Wangari Mathenge at Roberts Projects

Home Sweet Home (After Seurat, Manet and Pippin), 2023
Oil and oil stick on canvas, Polyptych

Photo Courtesy Roberts Projects

Wangari Mathenge: Tidal Wave of Colour
Roberts Projects
April 22 – June 3, 2023

Written by Eve Wood
Wangari Mathenge is one of those rare artists for whom lived human experience is the backbone of her artistic practice, and the eight luminous paintings that comprise her first major solo exhibition in the United States at Roberts Projects, represent both an actualization of her own personal desire to become an artist as well as a means by which she synthesizes and reinterprets artworks that have inspired her own creative process.

Each painting in this exhibition explores on a variety of levels, the fundamental impulse to create and to be seen and celebrated for those creations. The life of an artist is never easy, and these works demonstrate compassion and embrace wholeheartedly the artist’s own richly evocative and deeply personal journey. Drawing from artists whose works she admires, yet recodifying these images to reflect her own concerns, Mathenge has created a body of work that serves as both “personal revolution,” wherein the artist is reborn into her own truest self, and historical documentation wherein Mathenge reflects the changing and often tumultuous times we live in.

Colonial Veranda (After Wood’s “American Gothic”), 2023
Oil, oil stick and acrylic on canvas, Diptych

Photo Courtesy Roberts Projects

These paintings also reflect the vibrant community she calls home, and the lives of the people who populate these worlds. These are people the artist knows and loves, friends, and family – those for whom art is perhaps a non-inclusive experience made inclusive by Mathenge’s attentions. Mathenge has made it her business to create images where black lives not only matter but are the intricate tapestry from which our modern culture derives. Mathenge is also engaging with history in a very thoughtful and direct way. For example, in her painting “Odalisques,” the artist references the entrenched history of white men painting young, disempowered women as a kind of voyeurism. Works like Manet’s seminal and groundbreaking 1865 painting entitled “Olympia,” come to mind, specifically in that Manet, like Mathenge, challenges our perceived notions of beauty, asking that we expand our visual vocabulary to include images of women as vibrant and self-empowered. In Mathenge’s painting, color becomes a means of empowerment and reminds us of the colorful clothing often worn by women in African cultures. These dazzling colors transform the content of the painting into something even more electrifying as the two women, bedecked in luminous blues and greens that match the surrounding landscape, gaze out into the distance as though pondering their futures.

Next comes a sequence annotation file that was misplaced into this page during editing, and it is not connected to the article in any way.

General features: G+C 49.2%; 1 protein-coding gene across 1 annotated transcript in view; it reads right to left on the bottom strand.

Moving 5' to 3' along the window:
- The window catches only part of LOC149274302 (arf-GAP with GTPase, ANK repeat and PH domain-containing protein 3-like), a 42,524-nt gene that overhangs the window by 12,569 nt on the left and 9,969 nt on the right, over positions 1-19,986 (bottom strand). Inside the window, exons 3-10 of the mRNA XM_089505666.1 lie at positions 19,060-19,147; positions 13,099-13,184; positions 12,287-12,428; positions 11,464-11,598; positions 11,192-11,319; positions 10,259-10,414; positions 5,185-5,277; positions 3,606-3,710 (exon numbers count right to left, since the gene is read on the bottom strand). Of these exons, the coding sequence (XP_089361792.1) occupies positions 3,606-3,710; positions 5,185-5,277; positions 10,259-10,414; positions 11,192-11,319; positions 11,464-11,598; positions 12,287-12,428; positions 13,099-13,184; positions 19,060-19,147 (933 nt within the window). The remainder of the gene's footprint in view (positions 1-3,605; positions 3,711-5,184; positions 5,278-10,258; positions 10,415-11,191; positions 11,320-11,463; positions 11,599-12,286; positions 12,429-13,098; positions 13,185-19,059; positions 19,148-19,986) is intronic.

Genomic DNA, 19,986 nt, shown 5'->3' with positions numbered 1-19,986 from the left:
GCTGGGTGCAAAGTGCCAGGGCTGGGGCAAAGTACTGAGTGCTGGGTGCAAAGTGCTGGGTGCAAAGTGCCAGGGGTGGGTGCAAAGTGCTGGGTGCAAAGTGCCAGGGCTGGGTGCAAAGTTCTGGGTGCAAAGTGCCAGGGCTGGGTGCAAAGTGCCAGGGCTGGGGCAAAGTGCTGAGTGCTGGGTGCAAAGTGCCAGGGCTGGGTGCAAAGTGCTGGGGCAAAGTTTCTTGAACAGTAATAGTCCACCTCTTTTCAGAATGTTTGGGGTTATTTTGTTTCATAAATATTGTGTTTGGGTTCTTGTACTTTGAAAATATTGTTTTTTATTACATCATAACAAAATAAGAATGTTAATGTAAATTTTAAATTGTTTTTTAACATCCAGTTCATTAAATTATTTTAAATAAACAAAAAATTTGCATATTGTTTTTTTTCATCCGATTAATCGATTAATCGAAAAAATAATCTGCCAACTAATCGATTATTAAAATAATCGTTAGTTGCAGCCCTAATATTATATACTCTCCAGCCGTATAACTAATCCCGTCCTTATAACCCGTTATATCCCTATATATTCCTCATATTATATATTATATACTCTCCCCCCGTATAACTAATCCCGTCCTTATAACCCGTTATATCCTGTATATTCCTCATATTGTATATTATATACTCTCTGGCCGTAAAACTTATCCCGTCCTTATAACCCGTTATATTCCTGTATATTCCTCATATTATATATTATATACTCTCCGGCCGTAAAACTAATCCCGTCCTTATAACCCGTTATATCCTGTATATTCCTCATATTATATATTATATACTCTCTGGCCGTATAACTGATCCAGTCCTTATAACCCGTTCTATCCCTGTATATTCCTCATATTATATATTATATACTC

Odalisques, 2023
Oil, oil stick and acrylic on canvas

Photo Courtesy of Roberts Projects

Still other works in the exhibition engage directly with specific artworks by other artists such as the lovely, wistful “Arthur Sleeping (After Freud’s Annabel Sleeping)” where we see a young man sleeping with his back to the viewer. Color, once again, takes center stage in this quiet painting where the activated floral patterns on the bedspread stand in direct opposition to the young sleeping man. Like Freud, Mathenge suggests a less literal, more metaphorical content is at play here. In Freud’s painting, the young girl wears a simple blue dress and the bed she lies on is plain and not ornamented, metaphorically presenting the girl as innocent. Mathenge’s figure is much more alive, and one has the sense that perhaps he is dreaming of something extraordinary. Finally, as the title of the show suggests, Mathenge is engaging with her own lived history wherein Malcolm X’s iconic phrase was meant to capture the post second World War zeitgeist of global insurgency, forever altering our nations conversation about what it is to be black and electrifyingly alive in this country. In this instance Malcolm X’s initial Tidal Wave of Colour has finally come crashing down, sweeping away archaic notions of race and identity in the 21st century, as Mathenge reignites her world in bold, and mutinous colors.

Arthur Sleeping (After Freud’s “Annabel Sleeping”), 2023
Oil on canvas
Photo Courtesy of Roberts Projects

Tidal Wave of Colour
Installation View Courtesy of the artist and Roberts Projects, LosAngeles, California;
Photo Paul Salveson

Tidal Wave of Colour
Installation View Courtesy of the artist and Roberts Projects, Los Angeles, California;
Photo Paul Salveson

One comment

  1. This is such a beautiful exhibition! The importance of it and the power gave me goose bumps. Arghhhh I’d be there in two seconds if I could.
    Best Love Gallery to Gallery
    Chase Williams

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